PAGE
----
Limits on presidential power


One limit on presidential power is impeachment. This is effectively a means by which Congress can put a president on trial for abuse of power and, ultimately, remove them from power.

President Richard Nixon announces his resignation as President of the USA, 1974
President Richard Nixon announces his resignation as President of the USA, 1974

Impeachment involves several steps. The initial stage, the power to investigate alleged wrong-doing on the part of the president, belongs to the lower house of the US Congress – the House of Representatives.

By a simple majority, the House of Representatives can vote to proceed with the impeachment process.

The next stage passes on to the Senate where the president is placed on trial. The members of the Senate vote on whether to convict the president. Unlike in the House of Representatives, a ‘super-majority’ of two-thirds of the vote is required to convict.

The impeachment of President Trump, 2019

Protesters in New York call for the impeachment of Donald Trump, 2019

The Democrats allege that during a phone conversation in July 2019, President Trump illegally urged President Zelensky of Ukraine to investigate Joe Biden, a potential Democrat rival for the up-coming 2020 US presidential elections. Trump is accused of threatening to withholding military aid to Ukraine if Zelensky did not announce the investigation.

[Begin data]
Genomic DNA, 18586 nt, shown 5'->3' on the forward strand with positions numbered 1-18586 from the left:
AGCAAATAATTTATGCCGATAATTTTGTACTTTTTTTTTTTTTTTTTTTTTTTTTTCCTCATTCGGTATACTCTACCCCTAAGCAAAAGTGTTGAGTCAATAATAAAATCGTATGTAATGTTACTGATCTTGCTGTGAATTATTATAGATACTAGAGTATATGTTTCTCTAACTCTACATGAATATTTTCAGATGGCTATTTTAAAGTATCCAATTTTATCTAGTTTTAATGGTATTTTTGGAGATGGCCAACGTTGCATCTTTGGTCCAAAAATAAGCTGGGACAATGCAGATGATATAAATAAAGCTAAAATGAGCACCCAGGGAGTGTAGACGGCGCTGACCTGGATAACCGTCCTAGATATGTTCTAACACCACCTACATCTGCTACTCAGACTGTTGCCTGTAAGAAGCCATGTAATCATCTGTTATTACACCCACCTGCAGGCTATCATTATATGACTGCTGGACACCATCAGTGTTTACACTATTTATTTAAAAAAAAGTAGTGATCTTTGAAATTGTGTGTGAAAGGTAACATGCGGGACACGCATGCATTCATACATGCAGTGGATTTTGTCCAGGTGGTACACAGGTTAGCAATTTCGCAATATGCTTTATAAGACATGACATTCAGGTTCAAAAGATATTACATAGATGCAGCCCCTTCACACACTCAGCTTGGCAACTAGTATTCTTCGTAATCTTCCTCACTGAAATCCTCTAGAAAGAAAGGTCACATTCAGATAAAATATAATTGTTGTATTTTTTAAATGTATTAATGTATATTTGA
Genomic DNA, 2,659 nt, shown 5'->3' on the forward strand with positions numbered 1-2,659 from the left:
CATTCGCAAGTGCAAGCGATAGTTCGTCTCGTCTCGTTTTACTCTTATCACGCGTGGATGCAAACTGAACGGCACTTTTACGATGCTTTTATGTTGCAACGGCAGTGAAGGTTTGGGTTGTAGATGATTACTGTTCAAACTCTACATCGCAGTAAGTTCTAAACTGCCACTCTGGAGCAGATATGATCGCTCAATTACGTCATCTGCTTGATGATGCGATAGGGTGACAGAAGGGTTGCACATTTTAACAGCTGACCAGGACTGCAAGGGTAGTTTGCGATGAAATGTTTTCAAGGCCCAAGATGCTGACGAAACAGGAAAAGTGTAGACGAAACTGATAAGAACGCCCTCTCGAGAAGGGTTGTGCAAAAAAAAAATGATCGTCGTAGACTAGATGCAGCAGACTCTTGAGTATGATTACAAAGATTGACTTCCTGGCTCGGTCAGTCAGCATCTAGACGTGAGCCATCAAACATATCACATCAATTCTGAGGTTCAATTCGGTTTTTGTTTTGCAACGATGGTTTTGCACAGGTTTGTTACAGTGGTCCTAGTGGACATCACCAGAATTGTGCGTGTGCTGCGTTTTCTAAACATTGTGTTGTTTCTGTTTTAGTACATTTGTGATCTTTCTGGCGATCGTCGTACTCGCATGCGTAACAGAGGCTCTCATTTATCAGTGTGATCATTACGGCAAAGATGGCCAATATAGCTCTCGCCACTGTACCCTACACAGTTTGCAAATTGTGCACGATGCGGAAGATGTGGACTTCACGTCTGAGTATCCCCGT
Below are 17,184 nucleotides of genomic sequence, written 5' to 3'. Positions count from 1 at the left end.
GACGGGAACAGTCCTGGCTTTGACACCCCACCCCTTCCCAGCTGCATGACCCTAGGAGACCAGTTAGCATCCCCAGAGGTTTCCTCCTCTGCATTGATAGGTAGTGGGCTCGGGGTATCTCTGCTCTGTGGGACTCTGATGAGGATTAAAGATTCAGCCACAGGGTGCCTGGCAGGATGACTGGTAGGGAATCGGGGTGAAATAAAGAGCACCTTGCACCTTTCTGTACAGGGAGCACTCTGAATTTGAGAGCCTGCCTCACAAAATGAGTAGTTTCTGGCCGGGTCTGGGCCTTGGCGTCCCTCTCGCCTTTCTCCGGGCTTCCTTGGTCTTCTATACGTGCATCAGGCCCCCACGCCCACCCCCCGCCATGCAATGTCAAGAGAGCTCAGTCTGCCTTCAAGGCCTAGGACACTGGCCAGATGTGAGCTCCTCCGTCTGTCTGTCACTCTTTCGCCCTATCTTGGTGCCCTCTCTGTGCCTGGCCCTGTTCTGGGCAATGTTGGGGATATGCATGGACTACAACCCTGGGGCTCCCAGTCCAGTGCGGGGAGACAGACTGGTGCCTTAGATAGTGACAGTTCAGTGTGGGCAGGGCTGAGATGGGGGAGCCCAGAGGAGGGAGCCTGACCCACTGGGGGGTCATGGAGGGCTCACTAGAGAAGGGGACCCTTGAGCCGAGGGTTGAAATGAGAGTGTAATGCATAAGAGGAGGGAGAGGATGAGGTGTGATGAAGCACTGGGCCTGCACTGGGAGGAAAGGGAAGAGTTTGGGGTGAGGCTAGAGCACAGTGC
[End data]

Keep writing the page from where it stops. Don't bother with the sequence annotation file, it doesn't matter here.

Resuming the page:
If true, the charges would be an abuse of presidential power – of using the presidency for personal gain to the detriment of national security. Trump denies any wrong-doing but could risk impeachment and being removed from office.

On 19 December 2019, the House of Representatives voted to impeach the president. They voted on two charges:

  • abuse of power – the attempt to get the Ukrainian president to investigate Biden
  • obstruction of Congress – the allegation that Trump withheld evidence and barred his key aides from giving evidence

Impeachment verdict

President Trump celebrates his impeachment acquittal, 6 February 2020.

On 5 February 2020, President Trump was acquitted of both charges by the Republican-controlled Senate.

On the first charge – abuse of power – the vote was 52-48 in Trump’s favour. The only Republican senator to vote against Trump was Mitt Romney.

On the second charge – obstruction of Congress – the vote was 53–47 in favour of Trump. All 53 Republican senators backed Trump.

Trump joins just three other presidents to have faced impeachment: Bill Clinton in 1999; Richard Nixon in 1974; and Andrew Johnson in 1868.

None of the impeachment proceedings were successful. Clinton and Johnson avoided a super-majority verdict against them and Nixon resigned before he could be impeached.

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